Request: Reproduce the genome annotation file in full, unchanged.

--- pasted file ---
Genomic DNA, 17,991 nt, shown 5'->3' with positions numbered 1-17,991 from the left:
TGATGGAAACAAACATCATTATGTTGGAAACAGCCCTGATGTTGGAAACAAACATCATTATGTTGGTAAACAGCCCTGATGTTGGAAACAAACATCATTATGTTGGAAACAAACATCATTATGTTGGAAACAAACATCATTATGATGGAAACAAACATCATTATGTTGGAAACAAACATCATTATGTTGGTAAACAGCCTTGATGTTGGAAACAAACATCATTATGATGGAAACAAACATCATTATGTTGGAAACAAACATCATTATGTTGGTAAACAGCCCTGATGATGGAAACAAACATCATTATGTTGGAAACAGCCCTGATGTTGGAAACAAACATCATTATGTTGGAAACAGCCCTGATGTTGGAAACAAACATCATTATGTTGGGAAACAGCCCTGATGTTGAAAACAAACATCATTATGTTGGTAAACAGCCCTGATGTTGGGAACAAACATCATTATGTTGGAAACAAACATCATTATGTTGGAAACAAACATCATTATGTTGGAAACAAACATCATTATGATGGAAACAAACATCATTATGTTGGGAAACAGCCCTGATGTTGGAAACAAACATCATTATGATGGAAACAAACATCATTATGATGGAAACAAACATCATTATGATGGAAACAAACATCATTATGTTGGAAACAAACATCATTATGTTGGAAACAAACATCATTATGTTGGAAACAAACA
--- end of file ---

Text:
Genomic DNA, 17,991 nt, shown 5'->3' with positions numbered 1-17,991 from the left:
TGATGGAAACAAACATCATTATGTTGGAAACAGCCCTGATGTTGGAAACAAACATCATTATGTTGGTAAACAGCCCTGATGTTGGAAACAAACATCATTATGTTGGAAACAAACATCATTATGTTGGAAACAAACATCATTATGATGGAAACAAACATCATTATGTTGGAAACAAACATCATTATGTTGGTAAACAGCCTTGATGTTGGAAACAAACATCATTATGATGGAAACAAACATCATTATGTTGGAAACAAACATCATTATGTTGGTAAACAGCCCTGATGATGGAAACAAACATCATTATGTTGGAAACAGCCCTGATGTTGGAAACAAACATCATTATGTTGGAAACAGCCCTGATGTTGGAAACAAACATCATTATGTTGGGAAACAGCCCTGATGTTGAAAACAAACATCATTATGTTGGTAAACAGCCCTGATGTTGGGAACAAACATCATTATGTTGGAAACAAACATCATTATGTTGGAAACAAACATCATTATGTTGGAAACAAACATCATTATGATGGAAACAAACATCATTATGTTGGGAAACAGCCCTGATGTTGGAAACAAACATCATTATGATGGAAACAAACATCATTATGATGGAAACAAACATCATTATGATGGAAACAAACATCATTATGTTGGAAACAAACATCATTATGTTGGAAACAAACATCATTATGTTGGAAACAAACA